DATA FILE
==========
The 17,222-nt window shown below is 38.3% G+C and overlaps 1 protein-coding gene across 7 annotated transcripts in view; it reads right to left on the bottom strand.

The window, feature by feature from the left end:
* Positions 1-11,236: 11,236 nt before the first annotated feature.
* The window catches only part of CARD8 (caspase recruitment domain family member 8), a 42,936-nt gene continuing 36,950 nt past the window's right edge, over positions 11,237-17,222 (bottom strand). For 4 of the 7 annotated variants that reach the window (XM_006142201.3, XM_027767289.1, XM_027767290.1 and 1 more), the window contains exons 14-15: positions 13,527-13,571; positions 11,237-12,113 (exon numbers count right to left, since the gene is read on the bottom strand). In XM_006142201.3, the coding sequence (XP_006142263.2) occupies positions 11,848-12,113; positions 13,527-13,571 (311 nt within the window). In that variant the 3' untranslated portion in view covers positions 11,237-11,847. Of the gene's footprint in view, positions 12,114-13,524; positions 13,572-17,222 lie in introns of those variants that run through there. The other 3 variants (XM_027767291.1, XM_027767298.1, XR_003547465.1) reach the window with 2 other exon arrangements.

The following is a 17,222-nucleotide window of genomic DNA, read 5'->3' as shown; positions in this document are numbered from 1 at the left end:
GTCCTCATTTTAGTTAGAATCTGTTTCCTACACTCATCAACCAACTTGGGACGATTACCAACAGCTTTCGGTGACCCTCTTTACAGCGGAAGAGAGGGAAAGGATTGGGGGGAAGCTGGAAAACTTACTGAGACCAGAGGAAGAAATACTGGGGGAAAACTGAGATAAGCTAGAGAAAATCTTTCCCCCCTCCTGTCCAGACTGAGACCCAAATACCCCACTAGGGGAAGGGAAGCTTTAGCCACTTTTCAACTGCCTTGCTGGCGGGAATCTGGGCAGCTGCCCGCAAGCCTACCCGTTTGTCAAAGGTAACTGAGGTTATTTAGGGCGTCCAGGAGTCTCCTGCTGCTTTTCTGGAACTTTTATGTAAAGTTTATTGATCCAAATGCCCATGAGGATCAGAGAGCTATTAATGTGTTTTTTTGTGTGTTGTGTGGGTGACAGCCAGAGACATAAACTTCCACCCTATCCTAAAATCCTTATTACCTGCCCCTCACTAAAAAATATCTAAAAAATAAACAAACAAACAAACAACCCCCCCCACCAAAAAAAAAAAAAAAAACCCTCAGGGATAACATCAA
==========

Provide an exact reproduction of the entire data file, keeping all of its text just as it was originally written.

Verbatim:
The 17,222-nt window shown below is 38.3% G+C and overlaps 1 protein-coding gene across 7 annotated transcripts in view; it reads right to left on the bottom strand.

The window, feature by feature from the left end:
* Positions 1-11,236: 11,236 nt before the first annotated feature.
* The window catches only part of CARD8 (caspase recruitment domain family member 8), a 42,936-nt gene continuing 36,950 nt past the window's right edge, over positions 11,237-17,222 (bottom strand). For 4 of the 7 annotated variants that reach the window (XM_006142201.3, XM_027767289.1, XM_027767290.1 and 1 more), the window contains exons 14-15: positions 13,527-13,571; positions 11,237-12,113 (exon numbers count right to left, since the gene is read on the bottom strand). In XM_006142201.3, the coding sequence (XP_006142263.2) occupies positions 11,848-12,113; positions 13,527-13,571 (311 nt within the window). In that variant the 3' untranslated portion in view covers positions 11,237-11,847. Of the gene's footprint in view, positions 12,114-13,524; positions 13,572-17,222 lie in introns of those variants that run through there. The other 3 variants (XM_027767291.1, XM_027767298.1, XR_003547465.1) reach the window with 2 other exon arrangements.

The following is a 17,222-nucleotide window of genomic DNA, read 5'->3' as shown; positions in this document are numbered from 1 at the left end:
GTCCTCATTTTAGTTAGAATCTGTTTCCTACACTCATCAACCAACTTGGGACGATTACCAACAGCTTTCGGTGACCCTCTTTACAGCGGAAGAGAGGGAAAGGATTGGGGGGAAGCTGGAAAACTTACTGAGACCAGAGGAAGAAATACTGGGGGAAAACTGAGATAAGCTAGAGAAAATCTTTCCCCCCTCCTGTCCAGACTGAGACCCAAATACCCCACTAGGGGAAGGGAAGCTTTAGCCACTTTTCAACTGCCTTGCTGGCGGGAATCTGGGCAGCTGCCCGCAAGCCTACCCGTTTGTCAAAGGTAACTGAGGTTATTTAGGGCGTCCAGGAGTCTCCTGCTGCTTTTCTGGAACTTTTATGTAAAGTTTATTGATCCAAATGCCCATGAGGATCAGAGAGCTATTAATGTGTTTTTTTGTGTGTTGTGTGGGTGACAGCCAGAGACATAAACTTCCACCCTATCCTAAAATCCTTATTACCTGCCCCTCACTAAAAAATATCTAAAAAATAAACAAACAAACAAACAACCCCCCCCACCAAAAAAAAAAAAAAAAACCCTCAGGGATAACATCAA